Archive: Apr 2013

  1. Point Betsie Horizon

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    Point Betsie Horizon

    Point Betsie Horizon

    Point Betsie is one of my favorite locations in Michigan. It’s located just south of the Sleeping Bear Dunes and north of the village of Frankfort. It boasts one of the most extensive light stations in Michigan, which has been lovingly restored in recent years and is a popular destination for tourists.

    I had driven up to submit a photograph for an art exhibit that was to be part of the 150th anniversary celebration of the lighthouse. As luck would have it, it was a beautiful early summer day. The sun was warm, there was a fresh gently breeze off the cool lake, and lovely white clouds were scattered across the sky.

    Budding photographers are often urged to seek out the warm soft light near sunrise and sunset for their photographs. I’ve certainly taken my share of photos at these times, but I find the dictum too restrictive. I believe you can take beautiful photographs in all kinds of lights. You just have to take the right photographs.

    The mid-afternoon sun was high in the sky casting intense light on the scene. The light created too strong a contrast between bright highlights and deep shadows for a successful photograph of the lighthouse. But my spirit was lifted by the beauty of the day, and it was this feeling that I wanted to capture.

    The front of the lighthouse is armored against erosion by a sea wall and concrete apron. I set up my tripod on the edge of the sea wall and used a wide angle lens to capture the expansive scene. I included the steal buttress to add interest to the foreground and lead the eye to the horizon.

    Polarizing filters have their greatest effect 90° from the sun. With the sun overhead my polarizer enriched the color of the sky and water on the western horizon.

     

  2. November Gale

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    November Gale, Grand Haven

    November Gale

    Sustained winds near 30 mph, and gusts near 50, had whipped Lake Michigan into a frenzy of sea and spray. I was at home in Grand Rapids and debated if I should head out to Grand Haven. It was a mild but dreary day, and I didn’t have much hope that I’d be able to get any usable images.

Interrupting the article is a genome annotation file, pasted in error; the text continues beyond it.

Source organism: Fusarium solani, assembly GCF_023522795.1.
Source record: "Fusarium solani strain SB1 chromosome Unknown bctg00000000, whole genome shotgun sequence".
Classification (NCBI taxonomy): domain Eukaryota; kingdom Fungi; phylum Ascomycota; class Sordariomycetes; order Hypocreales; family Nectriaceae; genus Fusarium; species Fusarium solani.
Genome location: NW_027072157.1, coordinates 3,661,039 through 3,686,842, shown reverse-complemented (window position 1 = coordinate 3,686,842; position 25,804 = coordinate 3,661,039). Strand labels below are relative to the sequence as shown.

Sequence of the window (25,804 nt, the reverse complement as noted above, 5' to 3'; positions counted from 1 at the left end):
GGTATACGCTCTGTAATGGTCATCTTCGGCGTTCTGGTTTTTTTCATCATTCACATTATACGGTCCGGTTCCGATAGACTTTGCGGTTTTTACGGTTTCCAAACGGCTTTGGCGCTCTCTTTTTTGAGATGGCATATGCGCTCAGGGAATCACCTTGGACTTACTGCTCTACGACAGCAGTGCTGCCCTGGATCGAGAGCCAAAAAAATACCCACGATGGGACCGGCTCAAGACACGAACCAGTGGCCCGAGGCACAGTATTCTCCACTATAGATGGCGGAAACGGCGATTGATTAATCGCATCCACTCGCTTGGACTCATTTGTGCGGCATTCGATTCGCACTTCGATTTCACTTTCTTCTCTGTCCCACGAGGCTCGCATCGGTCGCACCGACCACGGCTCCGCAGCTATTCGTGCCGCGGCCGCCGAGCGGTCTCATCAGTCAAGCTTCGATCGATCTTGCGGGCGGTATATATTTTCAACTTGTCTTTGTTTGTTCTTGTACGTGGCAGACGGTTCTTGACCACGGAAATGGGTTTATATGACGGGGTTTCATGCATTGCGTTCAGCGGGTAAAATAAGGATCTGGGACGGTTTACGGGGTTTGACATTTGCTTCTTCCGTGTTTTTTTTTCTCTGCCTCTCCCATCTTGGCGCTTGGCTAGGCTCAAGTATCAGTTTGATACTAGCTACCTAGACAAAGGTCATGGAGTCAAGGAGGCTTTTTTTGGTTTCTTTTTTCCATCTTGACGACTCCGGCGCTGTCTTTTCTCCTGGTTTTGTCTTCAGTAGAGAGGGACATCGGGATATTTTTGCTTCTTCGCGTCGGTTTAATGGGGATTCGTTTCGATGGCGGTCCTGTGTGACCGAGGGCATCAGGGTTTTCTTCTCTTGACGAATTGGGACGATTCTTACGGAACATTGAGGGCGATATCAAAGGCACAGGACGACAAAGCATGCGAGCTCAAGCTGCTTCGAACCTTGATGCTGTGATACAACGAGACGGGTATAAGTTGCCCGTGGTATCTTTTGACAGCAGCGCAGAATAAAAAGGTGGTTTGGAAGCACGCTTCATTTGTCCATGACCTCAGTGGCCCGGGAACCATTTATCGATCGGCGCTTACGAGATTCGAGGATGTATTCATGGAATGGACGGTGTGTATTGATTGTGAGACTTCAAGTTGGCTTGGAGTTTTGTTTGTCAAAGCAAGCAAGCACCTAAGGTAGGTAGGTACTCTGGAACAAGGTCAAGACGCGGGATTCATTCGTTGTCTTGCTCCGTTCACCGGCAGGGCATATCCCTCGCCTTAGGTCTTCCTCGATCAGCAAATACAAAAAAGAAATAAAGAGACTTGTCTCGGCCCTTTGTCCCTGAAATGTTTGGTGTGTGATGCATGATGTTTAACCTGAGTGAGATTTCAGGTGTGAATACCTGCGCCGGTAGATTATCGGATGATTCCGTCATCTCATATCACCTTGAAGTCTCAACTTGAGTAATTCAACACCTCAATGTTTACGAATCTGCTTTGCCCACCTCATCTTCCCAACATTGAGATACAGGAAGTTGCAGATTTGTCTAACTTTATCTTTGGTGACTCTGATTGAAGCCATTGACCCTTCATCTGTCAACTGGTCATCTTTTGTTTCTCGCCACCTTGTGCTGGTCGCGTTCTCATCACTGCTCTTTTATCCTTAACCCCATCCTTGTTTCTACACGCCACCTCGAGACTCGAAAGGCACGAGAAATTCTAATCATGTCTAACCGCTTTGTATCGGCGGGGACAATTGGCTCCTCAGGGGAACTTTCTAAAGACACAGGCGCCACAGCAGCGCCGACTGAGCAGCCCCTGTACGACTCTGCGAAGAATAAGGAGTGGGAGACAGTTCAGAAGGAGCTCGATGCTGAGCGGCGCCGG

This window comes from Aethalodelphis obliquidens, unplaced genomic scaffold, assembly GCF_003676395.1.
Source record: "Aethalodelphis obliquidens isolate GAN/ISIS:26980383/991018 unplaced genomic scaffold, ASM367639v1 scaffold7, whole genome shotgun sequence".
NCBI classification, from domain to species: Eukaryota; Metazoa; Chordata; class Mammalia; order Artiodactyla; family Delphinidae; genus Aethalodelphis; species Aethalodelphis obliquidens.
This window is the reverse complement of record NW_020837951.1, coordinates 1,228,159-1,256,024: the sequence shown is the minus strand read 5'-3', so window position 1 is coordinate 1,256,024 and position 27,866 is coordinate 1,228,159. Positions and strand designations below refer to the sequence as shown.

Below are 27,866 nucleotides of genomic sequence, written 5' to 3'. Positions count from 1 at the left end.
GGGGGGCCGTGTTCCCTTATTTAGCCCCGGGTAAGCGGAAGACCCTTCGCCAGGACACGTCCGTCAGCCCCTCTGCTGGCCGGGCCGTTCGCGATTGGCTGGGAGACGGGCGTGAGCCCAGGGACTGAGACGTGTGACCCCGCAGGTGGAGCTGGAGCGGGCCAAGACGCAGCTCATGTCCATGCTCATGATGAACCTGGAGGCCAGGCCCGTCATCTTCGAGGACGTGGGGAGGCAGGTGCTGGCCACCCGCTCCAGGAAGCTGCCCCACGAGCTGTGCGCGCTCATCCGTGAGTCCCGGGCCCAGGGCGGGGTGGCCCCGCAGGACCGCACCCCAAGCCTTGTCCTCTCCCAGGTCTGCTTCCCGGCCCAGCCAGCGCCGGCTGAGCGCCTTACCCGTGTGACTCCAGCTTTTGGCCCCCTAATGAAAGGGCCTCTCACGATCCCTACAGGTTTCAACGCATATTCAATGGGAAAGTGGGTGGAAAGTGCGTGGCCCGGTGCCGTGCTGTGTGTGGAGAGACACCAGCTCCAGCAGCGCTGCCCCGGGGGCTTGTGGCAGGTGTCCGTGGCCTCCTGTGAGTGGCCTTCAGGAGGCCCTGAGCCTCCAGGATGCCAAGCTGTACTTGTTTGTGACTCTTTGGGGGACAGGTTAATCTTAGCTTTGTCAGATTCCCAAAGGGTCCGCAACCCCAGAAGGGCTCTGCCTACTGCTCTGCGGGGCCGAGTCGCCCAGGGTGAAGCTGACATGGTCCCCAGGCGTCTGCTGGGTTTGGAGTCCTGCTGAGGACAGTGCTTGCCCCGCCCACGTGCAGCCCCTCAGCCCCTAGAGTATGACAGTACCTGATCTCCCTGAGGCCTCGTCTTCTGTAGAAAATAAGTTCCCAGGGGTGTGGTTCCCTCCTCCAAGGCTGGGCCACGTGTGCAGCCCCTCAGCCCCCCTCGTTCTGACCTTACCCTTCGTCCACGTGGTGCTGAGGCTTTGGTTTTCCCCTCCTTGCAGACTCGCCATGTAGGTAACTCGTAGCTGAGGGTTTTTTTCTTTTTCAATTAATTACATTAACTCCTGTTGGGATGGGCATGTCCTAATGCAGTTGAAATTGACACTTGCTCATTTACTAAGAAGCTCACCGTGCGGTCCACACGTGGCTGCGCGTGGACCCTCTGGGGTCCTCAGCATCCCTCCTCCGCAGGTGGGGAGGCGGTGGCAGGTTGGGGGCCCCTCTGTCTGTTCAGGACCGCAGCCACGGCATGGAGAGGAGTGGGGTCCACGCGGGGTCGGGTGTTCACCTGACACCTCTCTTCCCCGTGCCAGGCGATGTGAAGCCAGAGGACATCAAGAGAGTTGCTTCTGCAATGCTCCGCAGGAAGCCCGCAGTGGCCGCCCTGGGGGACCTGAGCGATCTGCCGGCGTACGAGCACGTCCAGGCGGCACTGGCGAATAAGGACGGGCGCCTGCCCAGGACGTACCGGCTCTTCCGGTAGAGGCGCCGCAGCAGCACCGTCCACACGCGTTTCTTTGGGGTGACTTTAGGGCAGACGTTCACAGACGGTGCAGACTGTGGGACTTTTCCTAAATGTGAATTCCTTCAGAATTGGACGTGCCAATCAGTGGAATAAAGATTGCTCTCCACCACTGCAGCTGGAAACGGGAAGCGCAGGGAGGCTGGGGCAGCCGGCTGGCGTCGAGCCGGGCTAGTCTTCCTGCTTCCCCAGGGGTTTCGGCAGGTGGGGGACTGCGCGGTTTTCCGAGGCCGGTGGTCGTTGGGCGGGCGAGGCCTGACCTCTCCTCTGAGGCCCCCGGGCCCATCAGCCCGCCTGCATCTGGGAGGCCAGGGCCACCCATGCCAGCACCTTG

So I had headed out to Grand Haven more out of curiosity than photographic intent. As I expected, the waves were crashing against the pierhead lighthouse with incredible force, but the light was dull and lifeless and frustrated my attempts to capture the drama of the day.

    As evening approached, a break in the clouds appeared far out over the lake. A single beam of light streamed down and I hoped against hope that it would wander my way. I framed up the shot I wanted and waited.

    They say luck smiles on the well prepared, and to my great good fortune the beam of light moved over the lighthouse, the perfect wave crashed and was suffused with the afternoon light. I tripped the shutter and I had my shot. The opportunity lasted seconds.

  3. Ludington Storm

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    Ludington Storm

    Ludington Storm

    I was on the first day of a winter road trip that would eventually cover most of the coast of the Lower Peninsula of Michigan. Strong winds and high seas had been battering the shore of Lake Michigan all day long, and now storm clouds were moving in in force. I arrived in Ludington as sunset was approaching to encounter a breathtaking scene.

    The actual temperature was hovering in the low teens, and winds were gusting near 40 mph. The wind chill was nearly unbearable. I wear relatively thin liner gloves when I’m shooting in the winter so I can adjust my camera. I could only stand the conditions for a few minutes at a time and even so came the closest I’ve ever been to freezing my fingers. They were numb when I returned to my car but really started to scream as they warmed up.

    I set up on a small dune near the mouth of the harbor within the protective walls of the breakwater. The Ludington lighthouse is at the end of one of the longest piers in Michigan, so I mounted my Sigma 70-200 zoom with a 1.4x teleconverter. For this shot I didn’t take advantage of the extra reach the teleconverter provides, but I did for others and I wasn’t about to change my lens in these conditions.

    Immense waves were crashing into the pier and shooting nearly 60 feet in the air. From my vantage point they seemed to move in slow motion, so it was relatively easy to catch the peak. Beams of light pierced the ochre colored clouds. Off in the distance birds were tumbling and wheeling in the wind, as if this was most fun they’d had in a long time. It gave me a new respect for gulls.

    Because I wanted this shot to be sharp throughout the image, I chose a moderate aperture of f/8 for greater depth of field. The shutter speed of 1/125 second was sufficient to freeze the motion of the waves.

  4. Empire Bluff

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    Empire Bluff

    Empire Bluff